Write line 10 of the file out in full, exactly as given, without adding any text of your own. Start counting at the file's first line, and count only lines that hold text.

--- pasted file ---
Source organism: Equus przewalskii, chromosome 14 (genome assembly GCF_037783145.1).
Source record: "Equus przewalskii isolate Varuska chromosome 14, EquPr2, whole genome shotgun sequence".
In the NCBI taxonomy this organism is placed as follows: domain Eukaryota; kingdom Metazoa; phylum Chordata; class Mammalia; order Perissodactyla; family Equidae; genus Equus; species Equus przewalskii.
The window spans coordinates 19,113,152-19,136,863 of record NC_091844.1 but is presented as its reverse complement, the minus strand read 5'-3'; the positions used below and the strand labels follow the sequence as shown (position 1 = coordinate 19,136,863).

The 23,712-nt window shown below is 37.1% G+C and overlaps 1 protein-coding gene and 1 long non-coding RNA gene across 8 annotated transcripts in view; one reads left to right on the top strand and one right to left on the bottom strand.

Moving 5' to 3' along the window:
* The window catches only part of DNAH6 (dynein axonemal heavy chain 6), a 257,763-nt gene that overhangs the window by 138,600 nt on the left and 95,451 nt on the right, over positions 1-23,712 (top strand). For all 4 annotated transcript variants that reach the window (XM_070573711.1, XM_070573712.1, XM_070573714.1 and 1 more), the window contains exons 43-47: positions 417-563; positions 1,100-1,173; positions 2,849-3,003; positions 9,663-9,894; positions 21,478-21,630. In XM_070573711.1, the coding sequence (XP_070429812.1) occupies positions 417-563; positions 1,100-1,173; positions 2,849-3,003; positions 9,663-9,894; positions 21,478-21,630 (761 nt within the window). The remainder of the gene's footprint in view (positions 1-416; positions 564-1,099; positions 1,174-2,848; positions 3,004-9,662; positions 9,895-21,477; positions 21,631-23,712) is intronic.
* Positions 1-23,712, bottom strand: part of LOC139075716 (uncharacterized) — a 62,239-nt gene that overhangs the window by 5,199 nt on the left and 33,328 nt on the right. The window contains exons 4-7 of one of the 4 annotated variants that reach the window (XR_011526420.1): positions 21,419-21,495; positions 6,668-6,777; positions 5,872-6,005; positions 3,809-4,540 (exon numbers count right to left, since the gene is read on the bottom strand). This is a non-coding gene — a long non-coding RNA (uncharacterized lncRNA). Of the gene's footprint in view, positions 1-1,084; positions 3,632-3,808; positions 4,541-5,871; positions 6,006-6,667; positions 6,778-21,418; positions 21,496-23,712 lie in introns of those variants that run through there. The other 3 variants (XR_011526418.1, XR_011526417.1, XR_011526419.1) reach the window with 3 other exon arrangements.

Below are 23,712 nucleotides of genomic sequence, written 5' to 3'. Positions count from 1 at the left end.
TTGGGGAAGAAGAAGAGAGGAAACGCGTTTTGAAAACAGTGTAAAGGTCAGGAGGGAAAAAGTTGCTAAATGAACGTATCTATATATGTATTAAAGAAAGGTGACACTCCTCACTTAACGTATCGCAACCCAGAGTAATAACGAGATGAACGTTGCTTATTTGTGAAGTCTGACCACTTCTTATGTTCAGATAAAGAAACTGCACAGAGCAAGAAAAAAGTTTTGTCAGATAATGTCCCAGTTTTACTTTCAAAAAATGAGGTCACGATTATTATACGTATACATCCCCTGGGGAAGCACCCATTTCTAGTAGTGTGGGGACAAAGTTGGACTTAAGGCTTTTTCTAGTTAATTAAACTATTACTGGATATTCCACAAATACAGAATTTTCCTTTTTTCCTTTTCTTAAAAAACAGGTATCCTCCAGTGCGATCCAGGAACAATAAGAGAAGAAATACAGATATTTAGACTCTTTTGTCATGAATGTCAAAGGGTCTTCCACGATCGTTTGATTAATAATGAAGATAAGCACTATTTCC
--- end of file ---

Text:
TTGGGGAAGAAGAAGAGAGGAAACGCGTTTTGAAAACAGTGTAAAGGTCAGGAGGGAAAAAGTTGCTAAATGAACGTATCTATATATGTATTAAAGAAAGGTGACACTCCTCACTTAACGTATCGCAACCCAGAGTAATAACGAGATGAACGTTGCTTATTTGTGAAGTCTGACCACTTCTTATGTTCAGATAAAGAAACTGCACAGAGCAAGAAAAAAGTTTTGTCAGATAATGTCCCAGTTTTACTTTCAAAAAATGAGGTCACGATTATTATACGTATACATCCCCTGGGGAAGCACCCATTTCTAGTAGTGTGGGGACAAAGTTGGACTTAAGGCTTTTTCTAGTTAATTAAACTATTACTGGATATTCCACAAATACAGAATTTTCCTTTTTTCCTTTTCTTAAAAAACAGGTATCCTCCAGTGCGATCCAGGAACAATAAGAGAAGAAATACAGATATTTAGACTCTTTTGTCATGAATGTCAAAGGGTCTTCCACGATCGTTTGATTAATAATGAAGATAAGCACTATTTCC